Varying snap counts is a great way to keep the defense from getting a great jump at the snap, to manufacture five yards in a key situation, and to gain a "free" play in which the defense has jumped offsides and the offense can take a shot down the field without fear of an interception or incompletion.
To take advantage of a "free" play, many teams now plan for the free play. Though teams may execute it differently, it works like this: the team has a called play, and a "free" play. If the defense jumps and the center snaps the ball, the receivers run streaks down the field, and the quarterback throws to one of them (the "free" play). If the defense does not jump, the other play is executed. This way, the offense ensures that it can take advantage of the "free" play by attempting to gain the most yards possible (with the vertical routes), as opposed to being "stuck" with a free play where the receivers run short patterns or the offense runs the ball. The idea is, obviously, that the offense already knows it will get at least 5 yards on the play, so it might as well go for 35+ on the free play.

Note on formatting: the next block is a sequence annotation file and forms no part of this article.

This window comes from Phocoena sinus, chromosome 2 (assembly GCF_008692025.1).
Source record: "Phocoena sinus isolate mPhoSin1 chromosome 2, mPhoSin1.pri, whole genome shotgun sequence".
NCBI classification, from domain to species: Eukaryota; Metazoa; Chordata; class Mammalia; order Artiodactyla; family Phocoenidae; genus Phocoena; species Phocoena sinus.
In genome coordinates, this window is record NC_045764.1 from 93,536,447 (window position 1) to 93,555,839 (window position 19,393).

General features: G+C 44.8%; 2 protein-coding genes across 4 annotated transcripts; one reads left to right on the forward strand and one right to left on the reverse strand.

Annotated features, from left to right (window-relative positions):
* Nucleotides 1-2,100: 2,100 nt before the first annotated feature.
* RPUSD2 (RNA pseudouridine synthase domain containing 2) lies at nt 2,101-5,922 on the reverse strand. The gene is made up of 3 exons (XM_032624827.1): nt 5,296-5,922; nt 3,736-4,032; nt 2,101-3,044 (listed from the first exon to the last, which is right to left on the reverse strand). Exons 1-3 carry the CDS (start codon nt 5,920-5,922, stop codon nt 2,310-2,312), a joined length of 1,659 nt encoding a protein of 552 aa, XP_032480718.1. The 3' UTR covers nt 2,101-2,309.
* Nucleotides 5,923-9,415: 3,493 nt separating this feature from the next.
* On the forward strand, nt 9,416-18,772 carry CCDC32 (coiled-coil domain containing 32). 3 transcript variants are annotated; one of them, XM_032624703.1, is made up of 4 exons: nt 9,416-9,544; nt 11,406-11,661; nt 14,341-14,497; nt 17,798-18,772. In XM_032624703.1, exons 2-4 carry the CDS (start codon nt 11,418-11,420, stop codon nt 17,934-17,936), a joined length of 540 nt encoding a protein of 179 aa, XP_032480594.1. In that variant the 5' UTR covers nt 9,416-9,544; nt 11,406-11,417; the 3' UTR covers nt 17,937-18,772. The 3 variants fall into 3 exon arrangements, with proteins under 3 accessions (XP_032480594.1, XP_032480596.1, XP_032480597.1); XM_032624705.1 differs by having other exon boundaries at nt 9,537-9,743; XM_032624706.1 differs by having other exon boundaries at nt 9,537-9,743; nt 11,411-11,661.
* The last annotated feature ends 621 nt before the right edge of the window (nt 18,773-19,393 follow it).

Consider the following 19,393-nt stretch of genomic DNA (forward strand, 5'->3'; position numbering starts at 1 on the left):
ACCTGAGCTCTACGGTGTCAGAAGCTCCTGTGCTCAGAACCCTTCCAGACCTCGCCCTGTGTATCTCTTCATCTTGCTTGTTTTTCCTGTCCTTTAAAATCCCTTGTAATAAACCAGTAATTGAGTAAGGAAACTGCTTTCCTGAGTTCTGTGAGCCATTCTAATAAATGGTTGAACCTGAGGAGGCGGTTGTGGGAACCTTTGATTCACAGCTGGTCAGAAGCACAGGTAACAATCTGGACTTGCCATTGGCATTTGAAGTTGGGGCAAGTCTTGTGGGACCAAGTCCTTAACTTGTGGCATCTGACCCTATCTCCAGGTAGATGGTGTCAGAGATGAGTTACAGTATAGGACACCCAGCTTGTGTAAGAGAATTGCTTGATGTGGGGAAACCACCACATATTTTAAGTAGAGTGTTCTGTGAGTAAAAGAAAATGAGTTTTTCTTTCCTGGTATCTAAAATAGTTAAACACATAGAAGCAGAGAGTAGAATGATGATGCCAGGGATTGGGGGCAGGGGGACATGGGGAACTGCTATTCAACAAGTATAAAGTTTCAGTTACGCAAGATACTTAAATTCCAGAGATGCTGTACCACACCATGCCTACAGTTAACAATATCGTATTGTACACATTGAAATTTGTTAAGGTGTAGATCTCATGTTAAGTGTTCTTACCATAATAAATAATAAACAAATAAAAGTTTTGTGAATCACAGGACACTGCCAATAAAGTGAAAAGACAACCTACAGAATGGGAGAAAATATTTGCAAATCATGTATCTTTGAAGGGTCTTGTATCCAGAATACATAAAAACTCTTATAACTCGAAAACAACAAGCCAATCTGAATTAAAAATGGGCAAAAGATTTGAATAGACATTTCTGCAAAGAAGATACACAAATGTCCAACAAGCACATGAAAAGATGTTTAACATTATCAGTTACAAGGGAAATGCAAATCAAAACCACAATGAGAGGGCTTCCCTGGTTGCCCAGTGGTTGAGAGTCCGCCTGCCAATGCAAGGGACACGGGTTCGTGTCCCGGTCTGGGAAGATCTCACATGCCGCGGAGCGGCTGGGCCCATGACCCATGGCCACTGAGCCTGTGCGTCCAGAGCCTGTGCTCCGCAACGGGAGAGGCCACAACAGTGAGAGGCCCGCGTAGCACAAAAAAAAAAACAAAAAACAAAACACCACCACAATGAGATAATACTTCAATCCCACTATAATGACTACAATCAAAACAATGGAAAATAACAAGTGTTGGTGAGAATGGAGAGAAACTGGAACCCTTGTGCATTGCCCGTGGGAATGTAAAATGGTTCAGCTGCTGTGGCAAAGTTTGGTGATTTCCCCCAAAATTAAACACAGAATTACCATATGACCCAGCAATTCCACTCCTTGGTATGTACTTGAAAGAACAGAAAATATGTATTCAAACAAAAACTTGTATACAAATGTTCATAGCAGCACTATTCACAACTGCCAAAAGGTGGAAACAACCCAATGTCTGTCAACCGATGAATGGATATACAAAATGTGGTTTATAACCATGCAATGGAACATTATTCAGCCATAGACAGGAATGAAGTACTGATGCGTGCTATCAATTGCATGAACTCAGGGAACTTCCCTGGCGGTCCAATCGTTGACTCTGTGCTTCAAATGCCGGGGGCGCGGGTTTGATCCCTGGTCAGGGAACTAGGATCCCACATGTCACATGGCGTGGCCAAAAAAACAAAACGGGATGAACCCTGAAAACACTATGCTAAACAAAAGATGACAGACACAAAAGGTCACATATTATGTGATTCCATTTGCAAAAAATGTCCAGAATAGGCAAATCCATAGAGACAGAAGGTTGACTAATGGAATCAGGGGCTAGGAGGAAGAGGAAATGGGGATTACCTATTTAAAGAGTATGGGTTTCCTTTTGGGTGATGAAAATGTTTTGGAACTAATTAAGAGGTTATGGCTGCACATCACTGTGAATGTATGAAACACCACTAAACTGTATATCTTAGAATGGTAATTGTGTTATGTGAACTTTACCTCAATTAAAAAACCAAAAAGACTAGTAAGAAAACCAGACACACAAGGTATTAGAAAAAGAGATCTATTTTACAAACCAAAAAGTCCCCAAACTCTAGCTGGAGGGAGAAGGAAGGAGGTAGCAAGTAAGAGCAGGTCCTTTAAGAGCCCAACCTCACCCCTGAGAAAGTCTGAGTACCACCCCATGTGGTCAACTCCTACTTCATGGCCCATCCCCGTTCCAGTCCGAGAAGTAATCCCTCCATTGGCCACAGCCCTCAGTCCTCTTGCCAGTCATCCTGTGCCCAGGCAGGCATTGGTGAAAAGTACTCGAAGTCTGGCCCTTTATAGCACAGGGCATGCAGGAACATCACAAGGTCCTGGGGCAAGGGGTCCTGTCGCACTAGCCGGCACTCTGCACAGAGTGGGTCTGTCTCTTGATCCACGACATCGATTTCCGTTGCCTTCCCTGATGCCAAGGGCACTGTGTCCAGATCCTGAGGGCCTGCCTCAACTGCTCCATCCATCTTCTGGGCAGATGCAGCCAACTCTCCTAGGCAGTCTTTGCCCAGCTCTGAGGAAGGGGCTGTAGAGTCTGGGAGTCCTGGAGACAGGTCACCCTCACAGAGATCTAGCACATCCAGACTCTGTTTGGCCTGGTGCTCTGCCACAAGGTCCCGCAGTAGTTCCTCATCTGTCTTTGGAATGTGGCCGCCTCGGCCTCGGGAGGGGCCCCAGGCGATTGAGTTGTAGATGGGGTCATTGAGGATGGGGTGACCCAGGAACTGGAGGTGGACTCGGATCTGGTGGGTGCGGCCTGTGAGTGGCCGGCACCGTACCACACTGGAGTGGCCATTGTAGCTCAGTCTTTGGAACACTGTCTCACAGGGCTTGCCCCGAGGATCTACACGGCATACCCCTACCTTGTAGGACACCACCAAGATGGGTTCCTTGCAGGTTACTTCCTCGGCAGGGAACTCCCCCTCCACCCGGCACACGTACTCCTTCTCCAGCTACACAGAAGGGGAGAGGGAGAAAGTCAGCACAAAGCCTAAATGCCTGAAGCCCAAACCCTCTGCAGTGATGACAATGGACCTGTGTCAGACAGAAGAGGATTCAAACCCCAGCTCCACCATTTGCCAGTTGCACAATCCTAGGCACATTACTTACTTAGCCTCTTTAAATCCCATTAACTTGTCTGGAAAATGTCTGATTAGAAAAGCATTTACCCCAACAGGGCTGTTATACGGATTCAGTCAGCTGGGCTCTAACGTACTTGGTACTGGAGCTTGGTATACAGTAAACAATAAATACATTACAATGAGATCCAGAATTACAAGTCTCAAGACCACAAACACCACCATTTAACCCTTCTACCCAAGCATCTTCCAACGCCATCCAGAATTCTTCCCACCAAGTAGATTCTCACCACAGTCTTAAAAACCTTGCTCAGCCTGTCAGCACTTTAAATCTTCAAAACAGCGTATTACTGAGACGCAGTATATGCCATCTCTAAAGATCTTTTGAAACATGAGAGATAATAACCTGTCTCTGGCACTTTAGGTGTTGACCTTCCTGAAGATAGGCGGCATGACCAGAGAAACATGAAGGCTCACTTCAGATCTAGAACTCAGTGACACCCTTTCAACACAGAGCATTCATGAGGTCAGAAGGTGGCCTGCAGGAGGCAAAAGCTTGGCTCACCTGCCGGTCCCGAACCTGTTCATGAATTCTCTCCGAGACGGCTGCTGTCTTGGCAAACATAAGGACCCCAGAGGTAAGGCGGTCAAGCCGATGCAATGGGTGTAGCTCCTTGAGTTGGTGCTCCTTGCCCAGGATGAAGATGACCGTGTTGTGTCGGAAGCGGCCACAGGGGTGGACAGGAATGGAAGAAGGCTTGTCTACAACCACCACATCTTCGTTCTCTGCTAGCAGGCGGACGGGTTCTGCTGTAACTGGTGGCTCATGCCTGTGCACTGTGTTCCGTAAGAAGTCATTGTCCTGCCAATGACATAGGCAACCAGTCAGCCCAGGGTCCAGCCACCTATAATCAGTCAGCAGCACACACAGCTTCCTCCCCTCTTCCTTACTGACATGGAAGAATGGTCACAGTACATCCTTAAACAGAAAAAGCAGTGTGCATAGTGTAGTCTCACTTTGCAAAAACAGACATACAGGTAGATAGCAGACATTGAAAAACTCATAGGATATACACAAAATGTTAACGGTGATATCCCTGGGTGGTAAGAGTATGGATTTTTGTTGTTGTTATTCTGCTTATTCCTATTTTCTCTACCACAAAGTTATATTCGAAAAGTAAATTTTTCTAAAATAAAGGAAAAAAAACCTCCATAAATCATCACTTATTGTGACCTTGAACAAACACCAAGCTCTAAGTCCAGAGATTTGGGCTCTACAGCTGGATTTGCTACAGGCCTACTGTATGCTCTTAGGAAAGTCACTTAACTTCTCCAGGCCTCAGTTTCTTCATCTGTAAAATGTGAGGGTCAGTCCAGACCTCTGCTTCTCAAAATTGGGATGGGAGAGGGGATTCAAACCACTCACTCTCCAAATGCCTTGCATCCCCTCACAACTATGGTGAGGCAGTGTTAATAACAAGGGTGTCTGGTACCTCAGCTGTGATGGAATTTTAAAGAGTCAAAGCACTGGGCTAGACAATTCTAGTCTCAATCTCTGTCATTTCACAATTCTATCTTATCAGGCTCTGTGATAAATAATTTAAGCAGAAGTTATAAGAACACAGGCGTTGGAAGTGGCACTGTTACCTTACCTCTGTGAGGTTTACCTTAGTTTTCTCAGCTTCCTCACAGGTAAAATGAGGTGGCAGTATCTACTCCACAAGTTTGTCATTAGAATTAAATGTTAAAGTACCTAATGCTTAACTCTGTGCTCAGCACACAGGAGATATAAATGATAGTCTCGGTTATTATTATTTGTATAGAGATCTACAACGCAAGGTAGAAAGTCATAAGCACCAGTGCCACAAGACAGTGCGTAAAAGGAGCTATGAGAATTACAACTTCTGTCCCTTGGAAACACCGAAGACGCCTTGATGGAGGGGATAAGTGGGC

The play is also a fitting one to watch from the final game of Jared Goff and an excellent group of senior receivers. Goff throws a nice deep ball on the play, with Maurice Harris making the type of one handed catch that has typified the acrobatics that this group of receivers has displayed over the years.
Clever concepts and execution like this one are a big reason why Cal has gone from one of the worst teams in the country to a bowl winner in three seasons.
Personally, thank you for all of the kind words and comments this season, which made writing the Golden Spotlight an enjoyable experience.
Keegan Dresow was the coach of the Avedøre Monarchs of the Danish American Football Federation for seasons, and is the author of Offensive Football Systems.